A portion of the motor housing is shown at 140 in these figures, and the motor housing is provided with a top wall 142. Suitable supports are provided for hanging the motor 144 from the top wall 142 of the motor housing. A support 146 extends across the top of the motor and spaced slightly above the stator and supports a permanently lubricated bearing 148. The motor shaft 150 projects up through this bearing from the rotor 152. In the present embodiment of this invention the upper end 154 of the motor shaft is provided with a diametrical slot 156 extending axially into the end of the motor shaft.

In the top wall 142 of the motor housing is provided a raised boss 158 having a bore 160 therethrough communicating with a counterbore 162 in the under surface of the upper wall 142.

A clutch spindle 164 is mounted in the bore 116 and counterbore 162 and comprises a cylindrical body portion 166 tting loosely in the bore 164). An integral circumferential ange 168 extends outward into the counterbore 162 to limit upward movement of the spindle, and a slotted cylindrical head 170 extends downwardly below the ange 168 and coaxial with the cylindrical body 166, being provided with a diametrica-l slot 172.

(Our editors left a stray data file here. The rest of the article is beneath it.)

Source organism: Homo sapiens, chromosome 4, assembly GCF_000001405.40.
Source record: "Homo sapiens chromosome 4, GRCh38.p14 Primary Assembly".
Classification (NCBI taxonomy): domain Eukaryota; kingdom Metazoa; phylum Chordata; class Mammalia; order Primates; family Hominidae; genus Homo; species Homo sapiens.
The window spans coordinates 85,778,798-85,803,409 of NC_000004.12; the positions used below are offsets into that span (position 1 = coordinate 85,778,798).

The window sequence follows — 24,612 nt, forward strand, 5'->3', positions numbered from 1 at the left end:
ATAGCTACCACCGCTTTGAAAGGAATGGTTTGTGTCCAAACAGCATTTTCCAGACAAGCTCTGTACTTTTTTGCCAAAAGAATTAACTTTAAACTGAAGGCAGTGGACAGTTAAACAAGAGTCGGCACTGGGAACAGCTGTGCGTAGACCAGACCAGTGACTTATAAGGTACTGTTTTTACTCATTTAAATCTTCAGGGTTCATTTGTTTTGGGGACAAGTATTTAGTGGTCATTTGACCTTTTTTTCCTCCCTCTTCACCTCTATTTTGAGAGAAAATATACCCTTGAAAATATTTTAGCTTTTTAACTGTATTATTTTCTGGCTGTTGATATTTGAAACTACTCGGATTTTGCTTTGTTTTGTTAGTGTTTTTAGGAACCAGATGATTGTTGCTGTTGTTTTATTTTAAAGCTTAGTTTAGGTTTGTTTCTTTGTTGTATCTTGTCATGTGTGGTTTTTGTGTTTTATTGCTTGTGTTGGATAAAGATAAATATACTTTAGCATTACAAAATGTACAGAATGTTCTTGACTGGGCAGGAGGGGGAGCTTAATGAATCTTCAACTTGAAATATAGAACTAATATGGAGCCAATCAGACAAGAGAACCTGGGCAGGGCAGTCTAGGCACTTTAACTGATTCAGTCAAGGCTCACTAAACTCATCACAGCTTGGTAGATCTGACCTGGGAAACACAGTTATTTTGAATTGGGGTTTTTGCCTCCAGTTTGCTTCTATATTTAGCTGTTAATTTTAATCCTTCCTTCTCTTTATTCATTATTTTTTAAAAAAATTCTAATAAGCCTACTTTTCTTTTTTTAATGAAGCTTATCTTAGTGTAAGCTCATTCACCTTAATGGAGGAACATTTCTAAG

The spindle 164 further is provided with a reduced upper end 174. A thin washer 176 is placed over this reduced upper end and engages the top of the cylindrical body 166. A driving clutch member 178 similar to the clutch members previously disclosed but having a metallic sleeve insert 188 is threaded over the reduced upper end 174 and bears lightly against the washer 176. The flange 168 and the driving clutch member (with the washer 176) serve to trap the spindle 164 inthe bore 160 and counterbore 162 free for rotation, but also free for limited axial and radial movement. A exible driving connection is provided between the motor shaft 150 and the spindle 164 in the nature of a helioally coiled spring wire 182 having the ends thereof extending diametrically across the central opening of the coil as illustrated at 184 and 186. The ends 184 and 186 4are not necessarily coplanar, and they lare joined to the helical coil by outwardly projecting curves 188 and 190.